Recent publications from the Brooklyn College community.
The Very Nice Box
by Eve Gleichman ’15 M.F.A. and Laura Blackett
STÄDA, a Brooklyn company that makes reasonably priced Swedish furniture with names such as the Encouraging Desk Chair, Dependable Drying Rack, and Practical Sofa, is the setting for The Very Nice Box (Mariner, 2021). Employed at this company where the conference room is outfitted with a “neg alarm” that goes off any time someone says “no,” “can’t,” or “but,” and where employees undergo mandatory personality tests, is Ava, a gay, 30-something furniture engineer pouring herself into her work after the death of her fiancée, Andie. Her life is routine, and she prefers to keep it that way. The absurdity of her workplace culture (“Am I in a cult?” she asks at the start of the novel) reaches new heights when a charismatic new employee, Mat, who believes in “Yes, And” and is the embodiment of bro culture and male entitlement, joins the staff. He becomes her boss—and surprisingly—her lover, culminating in a shocking twist.
by Joshua Henkin, professor, English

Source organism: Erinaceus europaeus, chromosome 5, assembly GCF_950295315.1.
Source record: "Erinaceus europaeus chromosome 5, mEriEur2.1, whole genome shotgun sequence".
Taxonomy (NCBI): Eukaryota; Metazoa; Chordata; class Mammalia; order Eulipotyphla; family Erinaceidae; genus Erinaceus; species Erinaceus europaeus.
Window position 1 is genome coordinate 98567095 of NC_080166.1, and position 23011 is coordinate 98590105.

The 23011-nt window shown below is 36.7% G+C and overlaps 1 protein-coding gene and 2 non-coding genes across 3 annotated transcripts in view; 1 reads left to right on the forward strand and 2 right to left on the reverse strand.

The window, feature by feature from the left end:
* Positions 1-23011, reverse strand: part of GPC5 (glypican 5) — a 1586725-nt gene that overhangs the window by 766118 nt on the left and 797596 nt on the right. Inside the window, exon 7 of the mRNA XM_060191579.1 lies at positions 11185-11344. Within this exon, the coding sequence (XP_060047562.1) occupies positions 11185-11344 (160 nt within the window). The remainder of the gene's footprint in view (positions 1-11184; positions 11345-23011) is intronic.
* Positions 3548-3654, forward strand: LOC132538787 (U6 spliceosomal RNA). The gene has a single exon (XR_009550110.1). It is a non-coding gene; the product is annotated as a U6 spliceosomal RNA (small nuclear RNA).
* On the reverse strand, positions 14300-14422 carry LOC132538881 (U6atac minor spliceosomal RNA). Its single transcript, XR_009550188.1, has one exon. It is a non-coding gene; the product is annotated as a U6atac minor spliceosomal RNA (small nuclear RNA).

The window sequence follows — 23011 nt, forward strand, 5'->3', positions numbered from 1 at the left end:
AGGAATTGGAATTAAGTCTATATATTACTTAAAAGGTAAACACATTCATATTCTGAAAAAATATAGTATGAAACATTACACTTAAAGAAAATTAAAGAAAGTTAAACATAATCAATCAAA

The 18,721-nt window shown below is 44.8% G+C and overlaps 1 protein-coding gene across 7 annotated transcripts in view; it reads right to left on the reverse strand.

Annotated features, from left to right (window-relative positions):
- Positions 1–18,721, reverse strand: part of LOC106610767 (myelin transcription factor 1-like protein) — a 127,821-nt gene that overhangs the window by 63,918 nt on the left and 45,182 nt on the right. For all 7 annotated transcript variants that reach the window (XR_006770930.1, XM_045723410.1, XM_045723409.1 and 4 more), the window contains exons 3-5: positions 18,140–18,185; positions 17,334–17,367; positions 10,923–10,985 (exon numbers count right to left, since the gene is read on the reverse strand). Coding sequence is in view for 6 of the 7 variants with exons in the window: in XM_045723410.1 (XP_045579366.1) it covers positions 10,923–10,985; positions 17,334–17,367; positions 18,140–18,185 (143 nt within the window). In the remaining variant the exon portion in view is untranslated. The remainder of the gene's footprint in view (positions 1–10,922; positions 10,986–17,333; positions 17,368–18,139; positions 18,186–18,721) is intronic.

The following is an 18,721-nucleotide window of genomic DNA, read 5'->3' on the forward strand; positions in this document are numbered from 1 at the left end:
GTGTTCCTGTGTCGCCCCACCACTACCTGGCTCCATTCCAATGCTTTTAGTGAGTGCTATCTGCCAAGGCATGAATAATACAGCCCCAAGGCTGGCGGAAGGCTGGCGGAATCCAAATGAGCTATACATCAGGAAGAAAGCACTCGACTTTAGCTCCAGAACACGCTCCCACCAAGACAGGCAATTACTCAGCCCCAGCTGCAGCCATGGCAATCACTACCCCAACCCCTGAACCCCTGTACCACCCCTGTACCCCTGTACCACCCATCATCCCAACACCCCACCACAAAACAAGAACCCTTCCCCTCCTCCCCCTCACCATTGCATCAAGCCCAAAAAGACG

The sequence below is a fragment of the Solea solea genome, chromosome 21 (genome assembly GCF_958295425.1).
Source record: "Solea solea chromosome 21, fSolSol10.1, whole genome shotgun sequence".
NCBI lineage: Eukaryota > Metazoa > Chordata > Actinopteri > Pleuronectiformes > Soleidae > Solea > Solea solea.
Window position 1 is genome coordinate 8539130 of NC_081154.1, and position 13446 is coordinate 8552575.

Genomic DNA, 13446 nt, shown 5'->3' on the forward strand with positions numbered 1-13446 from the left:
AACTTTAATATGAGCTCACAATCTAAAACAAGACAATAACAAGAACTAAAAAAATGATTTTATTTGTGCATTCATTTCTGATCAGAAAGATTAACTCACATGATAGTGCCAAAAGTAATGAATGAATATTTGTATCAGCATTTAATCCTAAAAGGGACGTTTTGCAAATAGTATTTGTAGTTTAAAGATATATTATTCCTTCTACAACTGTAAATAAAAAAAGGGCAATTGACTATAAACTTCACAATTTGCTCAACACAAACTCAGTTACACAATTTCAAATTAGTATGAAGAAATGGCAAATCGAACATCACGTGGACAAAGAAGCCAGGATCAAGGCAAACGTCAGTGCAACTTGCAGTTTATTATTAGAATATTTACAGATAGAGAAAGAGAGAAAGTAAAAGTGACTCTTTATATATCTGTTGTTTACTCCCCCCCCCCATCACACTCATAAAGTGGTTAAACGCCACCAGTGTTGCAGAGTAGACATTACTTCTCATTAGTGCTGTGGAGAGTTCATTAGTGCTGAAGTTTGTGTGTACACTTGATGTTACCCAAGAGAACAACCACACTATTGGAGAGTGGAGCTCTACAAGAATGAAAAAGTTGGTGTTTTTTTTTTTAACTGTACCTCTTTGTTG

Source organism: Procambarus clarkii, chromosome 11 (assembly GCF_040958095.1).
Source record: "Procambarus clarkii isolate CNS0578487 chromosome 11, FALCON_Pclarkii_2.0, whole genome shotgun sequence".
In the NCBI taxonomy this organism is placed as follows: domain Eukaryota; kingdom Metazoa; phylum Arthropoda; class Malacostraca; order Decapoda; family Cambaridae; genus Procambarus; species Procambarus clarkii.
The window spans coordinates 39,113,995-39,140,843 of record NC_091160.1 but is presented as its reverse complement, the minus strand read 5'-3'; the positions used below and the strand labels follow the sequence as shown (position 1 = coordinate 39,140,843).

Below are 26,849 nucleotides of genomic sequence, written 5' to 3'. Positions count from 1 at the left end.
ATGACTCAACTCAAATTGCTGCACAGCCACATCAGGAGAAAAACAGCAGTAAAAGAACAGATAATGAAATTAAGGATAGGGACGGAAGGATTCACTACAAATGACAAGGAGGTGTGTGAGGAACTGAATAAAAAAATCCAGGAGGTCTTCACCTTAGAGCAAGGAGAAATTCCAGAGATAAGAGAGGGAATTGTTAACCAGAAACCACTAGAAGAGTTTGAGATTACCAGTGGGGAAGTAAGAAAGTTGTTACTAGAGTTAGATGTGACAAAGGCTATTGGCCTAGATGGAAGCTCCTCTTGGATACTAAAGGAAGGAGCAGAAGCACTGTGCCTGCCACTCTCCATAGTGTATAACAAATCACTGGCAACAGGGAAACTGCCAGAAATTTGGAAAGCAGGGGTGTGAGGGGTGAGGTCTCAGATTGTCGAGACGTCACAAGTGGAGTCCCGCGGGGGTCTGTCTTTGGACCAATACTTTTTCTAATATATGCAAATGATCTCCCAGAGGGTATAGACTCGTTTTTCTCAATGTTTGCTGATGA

In Morningside Heights (Pantheon, 2021), a young Yale graduate, Pru Steiner, arrives in New York in 1976 looking to take the city by storm, not anticipating she would fall in love with her English professor, Spence Robin. Thirty years pass and something is wrong: Spence is distracted, cold all the time, makes small mistakes like misreading a party invitation, and can’t make any progress on his book project, a new, annotated Shakespeare. With their daughter away at medical school, Pru is left alone to care for Spence as he sinks into the gloaming of early-onset Alzheimer’s, a fate on which neither she nor Spence had reckoned, and one that could test the limits of love in the face of adversity.
King Al: How Sharpton Took the Throne
by Ronald O. Howell, associate professor, English
King Al: How Sharpton Took the Throne (Fordham University Press, 2021) charts the course of the enigmatic, colorful, and politically adroit Sharpton on his rise to media stardom. At the same time, the book provides a detailed survey of the late-20th century in New York City at the often-volatile intersection of race and politics. Howell shows how “the Reverend Al” overcame scandal, controversy, and the mainstream media portrayal of him as a clown and hustler in the 1980s to become the popular activist, minister, and television host he is today.